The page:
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  • Friday Indie Review: Unbound by Adriane Ceallaigh


    Up for review this week, we have Unbound, which is the debut work from author Adriane Ceallaigh.  It is an older release, so she also has some other novels out as well.

    I’m going to start this review by stating up front that I enjoyed this read, and it kept me entertained all the way through.  Adriane has set up a very complex and treacherous world for her characters to navigate.

    Unbound is set in a dark and gritty contemporary fantasy landscape where the supernatural is always present and accepted.  In this world the “things that go bump in the night” are all real, and generations of mages have been captured for their magic.  The mages we meet in the opening scene of the book have been bound as slaves for a very long time.   The description in the book reminded me of controllable zombies with powers.  Even after finishing the book, I am honestly not sure if the controlled mages are actually undead (at least sometimes) and kept moving by their magic, or just extremely filthy and unkempt.

    There are two  jobs the slaves, often called mage-hunters, appear to be commonly used for. One is to hunt down unbound mages to add to their master’s power base;  the other is to act as the hitman/brute squad for their master.

    The main character, Kayla Blackstone, is a supernatural bounty hunter and runner.  This is different from a mage-hunter, because Kayla relies on a magical sword and potions/items to capture her prey, and only takes on new contracts or work when she wants to.  She tries to avoid the mage-hunters and their masters all together, operating on the fringes of the supernatural world.

    This staying-under-the-radar plan goes sideways for Kayla when one of the local kingpin creeps, Keaton, notices her efficiency.  He decides to offer her a job of the not-so-optional variety.   She turns him down anyway, which results in her house being burnt down by his mage-hunters with her daughter and husband inside.  Keaton uses her grief at this loss as an opportunity to give her a mind-wiping magical potion, and convinces her she has been working for him all along.  This book becomes a tale about her trying to get out from under his influence and find herself again.  It’s also about the people she meets during that journey.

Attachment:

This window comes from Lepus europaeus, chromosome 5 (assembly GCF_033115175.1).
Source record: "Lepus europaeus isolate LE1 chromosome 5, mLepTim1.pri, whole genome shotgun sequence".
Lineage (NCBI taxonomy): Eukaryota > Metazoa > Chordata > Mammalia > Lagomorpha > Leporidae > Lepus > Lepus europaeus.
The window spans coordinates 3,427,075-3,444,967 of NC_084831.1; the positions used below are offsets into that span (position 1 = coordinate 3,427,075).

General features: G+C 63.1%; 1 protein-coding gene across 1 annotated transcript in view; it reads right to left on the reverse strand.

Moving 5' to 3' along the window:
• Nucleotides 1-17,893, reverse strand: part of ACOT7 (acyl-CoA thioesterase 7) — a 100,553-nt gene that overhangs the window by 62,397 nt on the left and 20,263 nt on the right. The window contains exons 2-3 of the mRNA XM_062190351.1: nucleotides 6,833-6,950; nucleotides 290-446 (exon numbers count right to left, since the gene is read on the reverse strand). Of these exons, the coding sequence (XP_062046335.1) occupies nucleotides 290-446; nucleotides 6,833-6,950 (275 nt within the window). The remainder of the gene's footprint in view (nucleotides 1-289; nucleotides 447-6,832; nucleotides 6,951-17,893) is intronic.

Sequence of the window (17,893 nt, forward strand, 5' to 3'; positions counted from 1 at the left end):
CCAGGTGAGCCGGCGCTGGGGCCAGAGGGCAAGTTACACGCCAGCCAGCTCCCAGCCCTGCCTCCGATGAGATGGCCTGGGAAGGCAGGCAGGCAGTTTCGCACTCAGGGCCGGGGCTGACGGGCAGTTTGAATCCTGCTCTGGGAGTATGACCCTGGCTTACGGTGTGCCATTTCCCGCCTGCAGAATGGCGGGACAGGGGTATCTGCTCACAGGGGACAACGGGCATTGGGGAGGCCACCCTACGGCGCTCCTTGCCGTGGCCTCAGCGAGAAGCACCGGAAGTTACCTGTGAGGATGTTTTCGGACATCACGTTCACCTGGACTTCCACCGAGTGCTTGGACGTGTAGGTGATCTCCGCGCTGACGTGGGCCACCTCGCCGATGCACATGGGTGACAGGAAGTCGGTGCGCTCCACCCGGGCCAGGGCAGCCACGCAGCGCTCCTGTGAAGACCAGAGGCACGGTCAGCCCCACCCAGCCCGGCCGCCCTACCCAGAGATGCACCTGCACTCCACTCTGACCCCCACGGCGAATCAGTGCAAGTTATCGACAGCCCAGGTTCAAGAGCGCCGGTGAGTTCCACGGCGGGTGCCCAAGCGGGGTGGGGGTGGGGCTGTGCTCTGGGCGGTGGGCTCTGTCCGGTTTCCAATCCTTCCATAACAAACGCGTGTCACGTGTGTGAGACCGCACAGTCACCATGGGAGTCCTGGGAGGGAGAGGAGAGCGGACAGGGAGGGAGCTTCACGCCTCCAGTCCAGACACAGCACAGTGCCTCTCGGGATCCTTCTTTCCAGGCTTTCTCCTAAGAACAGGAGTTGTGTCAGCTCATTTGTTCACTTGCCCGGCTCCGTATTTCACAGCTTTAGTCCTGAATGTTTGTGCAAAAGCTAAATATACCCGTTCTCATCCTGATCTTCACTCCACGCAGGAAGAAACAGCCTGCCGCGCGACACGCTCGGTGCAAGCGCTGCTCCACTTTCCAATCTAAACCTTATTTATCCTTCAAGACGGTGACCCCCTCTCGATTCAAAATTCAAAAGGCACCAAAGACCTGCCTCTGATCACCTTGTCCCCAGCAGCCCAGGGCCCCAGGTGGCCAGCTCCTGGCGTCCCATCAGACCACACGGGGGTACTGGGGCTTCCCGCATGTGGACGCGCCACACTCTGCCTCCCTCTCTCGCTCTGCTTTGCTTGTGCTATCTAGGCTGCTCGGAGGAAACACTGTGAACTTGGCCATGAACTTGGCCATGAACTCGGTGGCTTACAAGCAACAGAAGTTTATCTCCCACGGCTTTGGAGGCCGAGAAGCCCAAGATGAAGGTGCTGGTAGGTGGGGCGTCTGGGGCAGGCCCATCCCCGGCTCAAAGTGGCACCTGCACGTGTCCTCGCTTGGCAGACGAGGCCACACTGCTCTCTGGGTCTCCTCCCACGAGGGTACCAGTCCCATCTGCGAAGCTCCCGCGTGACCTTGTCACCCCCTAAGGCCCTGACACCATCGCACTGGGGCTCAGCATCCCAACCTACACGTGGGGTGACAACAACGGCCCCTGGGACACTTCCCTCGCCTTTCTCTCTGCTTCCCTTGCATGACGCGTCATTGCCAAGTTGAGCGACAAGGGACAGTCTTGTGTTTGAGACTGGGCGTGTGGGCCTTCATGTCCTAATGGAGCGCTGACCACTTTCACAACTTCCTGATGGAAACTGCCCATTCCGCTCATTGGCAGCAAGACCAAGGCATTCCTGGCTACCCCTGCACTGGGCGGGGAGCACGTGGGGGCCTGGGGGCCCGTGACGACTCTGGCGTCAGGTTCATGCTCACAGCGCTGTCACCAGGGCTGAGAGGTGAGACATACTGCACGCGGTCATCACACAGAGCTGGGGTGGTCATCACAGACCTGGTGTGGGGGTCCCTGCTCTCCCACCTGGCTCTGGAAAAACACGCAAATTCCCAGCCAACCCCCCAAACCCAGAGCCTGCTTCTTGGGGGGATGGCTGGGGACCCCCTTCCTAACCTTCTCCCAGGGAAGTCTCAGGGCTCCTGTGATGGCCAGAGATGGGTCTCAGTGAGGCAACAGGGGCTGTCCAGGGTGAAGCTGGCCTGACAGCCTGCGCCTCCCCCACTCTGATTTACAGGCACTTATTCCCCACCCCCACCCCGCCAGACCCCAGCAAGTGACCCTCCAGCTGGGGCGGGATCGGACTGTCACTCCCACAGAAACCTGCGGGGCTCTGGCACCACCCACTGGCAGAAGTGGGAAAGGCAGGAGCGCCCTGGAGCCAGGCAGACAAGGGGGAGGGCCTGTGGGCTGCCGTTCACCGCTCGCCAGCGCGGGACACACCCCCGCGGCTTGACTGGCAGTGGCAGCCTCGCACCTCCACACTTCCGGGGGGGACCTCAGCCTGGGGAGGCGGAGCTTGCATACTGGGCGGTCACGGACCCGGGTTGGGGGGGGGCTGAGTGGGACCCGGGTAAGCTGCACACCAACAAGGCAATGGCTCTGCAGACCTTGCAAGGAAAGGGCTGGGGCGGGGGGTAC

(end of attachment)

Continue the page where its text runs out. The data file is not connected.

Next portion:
Which bring us to my one issue about this story.  Basically everything I’ve told you so far happens by the end of the first chapter.   The pacing in the book is incredibly fast, and rarely slows down to give the characters, or the reader, time to truly digest and react to what just happened.

    For me, the breakneck pace in this book resulted in both a positive and a negative.

    On the positive side:

    Opening the book to finishing it only took me two hours at most.

    The world and story concept definitely drove me forward and kept me turning the pages without thinking of putting the book down, because I wanted to find out what happened next.

    But on the negative side:

    Because there’s no down time between events (or very rarely), the characters’ reactions sometimes felt rushed or even a little manic. There’s also a few occasions where one character will state a new plot point while another character ignores what was said, since there’s been no time to set up whatever is happening anywhere else.  I still enjoyed the read, but that did make suspension of disbelief a little bumpy at times.

    I do have to give Adriane props here, that even when I felt the pacing was the most hurried, I still wanted to know what happened next.

    Lastly, I’m actually leaving the book with more questions about the world than I had when I started.  This may be a result of the sprint-like pacing, or it may be intentional on the author’s part, given that this is book one in a series.  Either way, I’m left with the feeling that there’s so much more about this world and these characters that needs to be explored.

    Let me be clear: There are already some really cool concepts in this story and it is definitely worth the read; I just feel like the story idea would have popped even more if the book had given the reader a little more to chew on and the time to do that.

    This is a debut work, and I felt it shows so much promise along with the things that show there’s some room for growth. I’m looking forward to when the next Kayla Blackstone book comes out, because I really want to see how the author handles the questions she’s left unanswered.

    Hopefully we’ll also see a lot more growth from these characters in book 2.  All in all, it’s still a good read, and I’m very happy I picked it up.